Possession of Prescription Pills: Understanding Legend Drug Charges

possession of prescription pills

Did the police arrest you for the possession of prescription pills? Many don’t know that the illegal possession of prescription pills can come with lengthy jail sentences. In some cases, defendants are falsely accused of illegal possession charges. 

Regardless, hiring a lawyer should be your top priority. They can champion your interests and protect you against overzealous prosecutors.

In many cases, a possession charge carries a six-month jail sentence and a fine. However, you could end up with a multi-year sentence, especially if you don’t have legal representation.

This article will show what happens if you’re in possession of prescription drugs not prescribed to you. Let’s explore. 

Learn about illegal possession of prescribed medications and pills.

How Does Louisiana Law Treat Illegal Prescription Drug Possession? 

You can get up to five years in prison for the possession of a legend drug. A legend drug is any drug that requires a prescription to use. 

Additionally, you may receive harsher penalties if the drug is considered more addictive. The drug categories break down as follows:

  • Schedule I: Drugs in this category include LSD, ecstasy, marijuana, heroin, and peyote. The Drug Enforcement Administration (DEA) imposes stiffer penalties, claiming they’re high-abuse drugs. A possession charge can warrant a sentence of up to 10 years in Louisiana.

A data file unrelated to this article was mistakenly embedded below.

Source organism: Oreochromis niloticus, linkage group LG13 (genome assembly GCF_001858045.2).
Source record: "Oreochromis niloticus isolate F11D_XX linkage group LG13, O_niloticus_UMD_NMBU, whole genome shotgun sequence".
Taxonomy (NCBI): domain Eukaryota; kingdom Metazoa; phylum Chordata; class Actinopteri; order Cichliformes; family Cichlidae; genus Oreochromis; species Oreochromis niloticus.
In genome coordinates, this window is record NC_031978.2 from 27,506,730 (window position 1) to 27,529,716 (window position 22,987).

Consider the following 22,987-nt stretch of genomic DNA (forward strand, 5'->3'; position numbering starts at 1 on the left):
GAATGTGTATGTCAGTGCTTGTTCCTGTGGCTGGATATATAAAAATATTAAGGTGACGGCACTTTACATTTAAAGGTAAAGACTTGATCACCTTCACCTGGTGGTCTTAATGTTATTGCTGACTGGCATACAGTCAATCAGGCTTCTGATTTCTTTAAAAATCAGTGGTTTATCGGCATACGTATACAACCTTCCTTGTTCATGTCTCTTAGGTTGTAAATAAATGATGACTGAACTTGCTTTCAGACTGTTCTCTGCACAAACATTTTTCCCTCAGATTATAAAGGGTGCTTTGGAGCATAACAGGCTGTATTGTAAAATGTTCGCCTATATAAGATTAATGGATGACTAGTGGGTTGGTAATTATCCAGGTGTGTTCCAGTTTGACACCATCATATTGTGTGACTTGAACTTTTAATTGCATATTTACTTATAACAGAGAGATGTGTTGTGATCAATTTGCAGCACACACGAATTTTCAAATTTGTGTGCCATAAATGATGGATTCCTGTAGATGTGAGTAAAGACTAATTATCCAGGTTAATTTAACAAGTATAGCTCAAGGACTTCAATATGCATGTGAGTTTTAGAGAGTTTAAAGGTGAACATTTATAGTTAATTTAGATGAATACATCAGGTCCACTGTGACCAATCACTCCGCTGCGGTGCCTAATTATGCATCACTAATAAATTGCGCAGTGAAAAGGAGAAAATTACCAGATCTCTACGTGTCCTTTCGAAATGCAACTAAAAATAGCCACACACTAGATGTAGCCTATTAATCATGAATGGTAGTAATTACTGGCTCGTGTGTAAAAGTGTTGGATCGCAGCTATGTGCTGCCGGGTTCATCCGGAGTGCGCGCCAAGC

• Schedule II: This category includes cocaine, codeine, methamphetamine, Vicodin, Oxycontin, Fentanyl, among others. Federal officials claim these drugs have a high potential for abuse, but they acknowledge the medicinal value of the drugs. Penalties for illegal possession may come with a five-year prison sentence. 
  • Schedule III: Schedule III entails testosterone, steroids, ketamine, and codeine mixed Tylenol. The DEA claims these drugs have a lower tolerance for abuse. However, you can still get up to five years for possession. 
  • Schedule IV: These drugs comprise Soma, Xanax, Darvocet, Ambien, Ativan, Tramadol, and Darvon. You can receive a sentence of up to five years. The drug Flunitrazepam can carry a sentence up to 10 years, as many offenders use it as a date rape drug. 

The same types of sentences apply to manufacturing and distribution. Generally, possession of prescription medication amounts to a third-degree felony. Third-degree felonies usually carry sentences of up to five years and a $5,000 fine. Also, the number of pills you have may determine the sentence.  

The charges also depend on the local courts. For example, a judge in Baton Rouge may impose a different sentence than a court in Livingston or Ascension. Therefore, hire a Louisiana lawyer who is familiar with the local courts. 

Will I Face Federal Charges? 

The federal government usually leaves possession charges to the states. You may face federal possession charges if you have other charges pending. For example, you can get a drug possession charge if the feds raid your home and find drugs in your home.